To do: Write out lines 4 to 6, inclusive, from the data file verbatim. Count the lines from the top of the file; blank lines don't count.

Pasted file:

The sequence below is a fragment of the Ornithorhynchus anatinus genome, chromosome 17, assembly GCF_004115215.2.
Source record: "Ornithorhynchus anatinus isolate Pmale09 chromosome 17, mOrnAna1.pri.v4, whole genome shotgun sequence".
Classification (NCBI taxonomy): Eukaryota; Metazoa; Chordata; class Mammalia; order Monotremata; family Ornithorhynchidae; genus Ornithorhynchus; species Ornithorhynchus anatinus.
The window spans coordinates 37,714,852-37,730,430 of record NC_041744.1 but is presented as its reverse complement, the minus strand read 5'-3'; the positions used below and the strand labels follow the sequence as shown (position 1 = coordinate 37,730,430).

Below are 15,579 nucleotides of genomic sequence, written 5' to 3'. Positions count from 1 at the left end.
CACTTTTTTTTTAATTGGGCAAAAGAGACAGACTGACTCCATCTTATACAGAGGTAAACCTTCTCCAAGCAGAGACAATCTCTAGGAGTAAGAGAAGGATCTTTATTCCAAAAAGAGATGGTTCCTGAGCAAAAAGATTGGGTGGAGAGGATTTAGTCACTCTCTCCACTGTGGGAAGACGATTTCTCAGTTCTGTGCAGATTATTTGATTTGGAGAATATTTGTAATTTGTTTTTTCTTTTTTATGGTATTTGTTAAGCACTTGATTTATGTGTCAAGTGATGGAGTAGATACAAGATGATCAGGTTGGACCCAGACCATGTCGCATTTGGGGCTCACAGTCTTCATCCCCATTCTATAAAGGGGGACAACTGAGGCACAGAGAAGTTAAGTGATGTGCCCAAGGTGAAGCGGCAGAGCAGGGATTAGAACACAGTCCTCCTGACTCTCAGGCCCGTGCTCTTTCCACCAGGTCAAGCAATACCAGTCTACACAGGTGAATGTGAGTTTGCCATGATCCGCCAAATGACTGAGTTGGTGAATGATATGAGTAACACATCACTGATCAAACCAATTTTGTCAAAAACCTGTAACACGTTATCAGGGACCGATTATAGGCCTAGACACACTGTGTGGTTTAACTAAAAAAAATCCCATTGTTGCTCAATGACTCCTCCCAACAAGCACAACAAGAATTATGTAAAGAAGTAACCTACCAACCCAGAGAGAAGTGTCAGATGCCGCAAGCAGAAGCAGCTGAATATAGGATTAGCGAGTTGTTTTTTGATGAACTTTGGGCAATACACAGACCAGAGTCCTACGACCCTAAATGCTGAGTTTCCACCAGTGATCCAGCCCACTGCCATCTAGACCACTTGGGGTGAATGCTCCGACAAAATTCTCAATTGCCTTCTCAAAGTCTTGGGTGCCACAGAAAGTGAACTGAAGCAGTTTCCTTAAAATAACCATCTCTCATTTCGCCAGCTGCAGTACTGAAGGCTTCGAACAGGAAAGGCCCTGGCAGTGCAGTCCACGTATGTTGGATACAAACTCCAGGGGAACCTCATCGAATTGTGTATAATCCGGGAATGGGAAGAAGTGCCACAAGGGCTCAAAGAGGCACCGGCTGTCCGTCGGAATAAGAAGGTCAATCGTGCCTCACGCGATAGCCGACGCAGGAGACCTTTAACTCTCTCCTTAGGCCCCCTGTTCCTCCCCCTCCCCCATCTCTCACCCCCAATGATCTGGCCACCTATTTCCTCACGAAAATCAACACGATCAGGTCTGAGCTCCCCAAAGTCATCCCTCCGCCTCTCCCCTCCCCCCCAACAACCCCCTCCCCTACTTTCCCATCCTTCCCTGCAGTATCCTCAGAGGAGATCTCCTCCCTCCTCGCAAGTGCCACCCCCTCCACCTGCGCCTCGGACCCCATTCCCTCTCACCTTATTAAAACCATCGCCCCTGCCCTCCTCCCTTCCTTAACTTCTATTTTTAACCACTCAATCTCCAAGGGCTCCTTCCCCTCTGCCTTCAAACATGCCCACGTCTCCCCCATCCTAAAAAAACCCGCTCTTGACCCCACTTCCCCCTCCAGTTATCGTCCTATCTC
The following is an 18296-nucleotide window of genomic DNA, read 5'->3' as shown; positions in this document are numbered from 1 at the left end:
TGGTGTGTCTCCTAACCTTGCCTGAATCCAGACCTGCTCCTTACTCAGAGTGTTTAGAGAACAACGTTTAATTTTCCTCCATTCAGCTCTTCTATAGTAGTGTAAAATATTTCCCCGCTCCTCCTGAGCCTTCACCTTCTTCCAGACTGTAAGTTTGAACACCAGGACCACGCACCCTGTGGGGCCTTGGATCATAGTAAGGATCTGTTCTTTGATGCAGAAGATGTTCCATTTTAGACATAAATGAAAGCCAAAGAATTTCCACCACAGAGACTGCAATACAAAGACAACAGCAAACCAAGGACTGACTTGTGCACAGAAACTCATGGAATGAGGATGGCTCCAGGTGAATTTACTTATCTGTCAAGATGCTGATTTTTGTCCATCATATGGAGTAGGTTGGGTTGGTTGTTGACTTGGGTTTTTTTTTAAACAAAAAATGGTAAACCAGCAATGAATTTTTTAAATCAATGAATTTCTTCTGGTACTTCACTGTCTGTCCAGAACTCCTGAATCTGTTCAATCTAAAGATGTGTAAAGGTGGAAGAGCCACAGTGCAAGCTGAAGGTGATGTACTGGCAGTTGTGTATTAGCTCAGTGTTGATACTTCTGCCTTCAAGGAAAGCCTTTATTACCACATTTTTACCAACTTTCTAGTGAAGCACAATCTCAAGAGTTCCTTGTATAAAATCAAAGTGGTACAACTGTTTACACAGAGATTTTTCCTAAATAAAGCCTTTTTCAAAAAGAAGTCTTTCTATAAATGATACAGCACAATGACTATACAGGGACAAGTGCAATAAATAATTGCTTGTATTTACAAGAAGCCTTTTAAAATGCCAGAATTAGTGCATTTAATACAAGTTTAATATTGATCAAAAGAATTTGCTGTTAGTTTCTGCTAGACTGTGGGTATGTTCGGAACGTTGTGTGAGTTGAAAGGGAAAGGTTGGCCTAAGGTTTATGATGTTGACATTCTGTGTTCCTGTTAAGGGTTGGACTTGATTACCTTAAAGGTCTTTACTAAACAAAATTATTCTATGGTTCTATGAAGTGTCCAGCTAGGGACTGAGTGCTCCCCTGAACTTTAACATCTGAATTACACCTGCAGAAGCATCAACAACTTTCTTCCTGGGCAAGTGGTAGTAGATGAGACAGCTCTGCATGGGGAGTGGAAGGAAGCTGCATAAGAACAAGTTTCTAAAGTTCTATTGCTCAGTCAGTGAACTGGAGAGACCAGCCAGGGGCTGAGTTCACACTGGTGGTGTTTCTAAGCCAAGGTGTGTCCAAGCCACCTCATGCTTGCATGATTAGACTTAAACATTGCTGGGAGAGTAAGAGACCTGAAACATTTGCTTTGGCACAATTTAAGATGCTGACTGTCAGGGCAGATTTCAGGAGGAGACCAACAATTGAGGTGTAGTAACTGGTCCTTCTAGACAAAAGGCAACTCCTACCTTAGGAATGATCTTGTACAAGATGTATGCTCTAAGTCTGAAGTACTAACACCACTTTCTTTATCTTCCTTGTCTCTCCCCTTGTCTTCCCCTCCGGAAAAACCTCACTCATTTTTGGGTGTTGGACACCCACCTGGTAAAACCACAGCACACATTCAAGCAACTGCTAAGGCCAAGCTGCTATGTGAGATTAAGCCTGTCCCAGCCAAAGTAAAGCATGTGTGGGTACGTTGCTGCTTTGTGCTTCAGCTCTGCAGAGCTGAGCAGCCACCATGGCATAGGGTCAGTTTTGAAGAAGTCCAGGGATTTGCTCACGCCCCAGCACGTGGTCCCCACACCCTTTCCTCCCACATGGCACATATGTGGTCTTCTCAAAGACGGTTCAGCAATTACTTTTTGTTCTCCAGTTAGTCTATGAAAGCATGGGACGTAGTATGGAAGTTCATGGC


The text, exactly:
The window spans coordinates 37,714,852-37,730,430 of record NC_041744.1 but is presented as its reverse complement, the minus strand read 5'-3'; the positions used below and the strand labels follow the sequence as shown (position 1 = coordinate 37,730,430).

Below are 15,579 nucleotides of genomic sequence, written 5' to 3'. Positions count from 1 at the left end.
CACTTTTTTTTTAATTGGGCAAAAGAGACAGACTGACTCCATCTTATACAGAGGTAAACCTTCTCCAAGCAGAGACAATCTCTAGGAGTAAGAGAAGGATCTTTATTCCAAAAAGAGATGGTTCCTGAGCAAAAAGATTGGGTGGAGAGGATTTAGTCACTCTCTCCACTGTGGGAAGACGATTTCTCAGTTCTGTGCAGATTATTTGATTTGGAGAATATTTGTAATTTGTTTTTTCTTTTTTATGGTATTTGTTAAGCACTTGATTTATGTGTCAAGTGATGGAGTAGATACAAGATGATCAGGTTGGACCCAGACCATGTCGCATTTGGGGCTCACAGTCTTCATCCCCATTCTATAAAGGGGGACAACTGAGGCACAGAGAAGTTAAGTGATGTGCCCAAGGTGAAGCGGCAGAGCAGGGATTAGAACACAGTCCTCCTGACTCTCAGGCCCGTGCTCTTTCCACCAGGTCAAGCAATACCAGTCTACACAGGTGAATGTGAGTTTGCCATGATCCGCCAAATGACTGAGTTGGTGAATGATATGAGTAACACATCACTGATCAAACCAATTTTGTCAAAAACCTGTAACACGTTATCAGGGACCGATTATAGGCCTAGACACACTGTGTGGTTTAACTAAAAAAAATCCCATTGTTGCTCAATGACTCCTCCCAACAAGCACAACAAGAATTATGTAAAGAAGTAACCTACCAACCCAGAGAGAAGTGTCAGATGCCGCAAGCAGAAGCAGCTGAATATAGGATTAGCGAGTTGTTTTTTGATGAACTTTGGGCAATACACAGACCAGAGTCCTACGACCCTAAATGCTGAGTTTCCACCAGTGATCCAGCCCACTGCCATCTAGACCACTTGGGGTGAATGCTCCGACAAAATTCTCAATTGCCTTCTCAAAGTCTTGGGTGCCACAGAAAGTGAACTGAAGCAGTTTCCTTAAAATAACCATCTCTCATTTCGCCAGCTGCAGTACTGAAGGCTTCGAACAGGAAAGGCCCTGGCAGTGCAGTCCACGTATGTTGGATACAAACTCCAGGGGAACCTCATCGAATTGTGTATAATCCGGGAATGGGAAGAAGTGCCACAAGGGCTCAAAGAGGCACCGGCTGTCCGTCGGAATAAGAAGGTCAATCGTGCCTCACGCGATAGCCGACGCAGGAGACCTTTAACTCTCTCCTTAGGCCCCCTGTTCCTCCCCCTCCCCCATCTCTCACCCCCAATGATCTGGCCACCTATTTCCTCACGAAAATCAACACGATCAGGTCTGAGCTCCCCAAAGTCATCCCTCCGCCTCTCCCCTCCCCCCCAACAACCCCCTCCCCTACTTTCCCATCCTTCCCTGCAGTATCCTCAGAGGAGATCTCCTCCCTCCTCGCAAGTGCCACCCCCTCCACCTGCGCCTCGGACCCCATTCCCTCTCACCTTATTAAAACCATCGCCCCTGCCCTCCTCCCTTCCTTAACTTCTATTTTTAACCACTCAATCTCCAAGGGCTCCTTCCCCTCTGCCTTCAAACATGCCCACGTCTCCCCCATCCTAAAAAAACCCGCTCTTGACCCCACTTCCCCCTCCAGTTATCGTCCTATCTC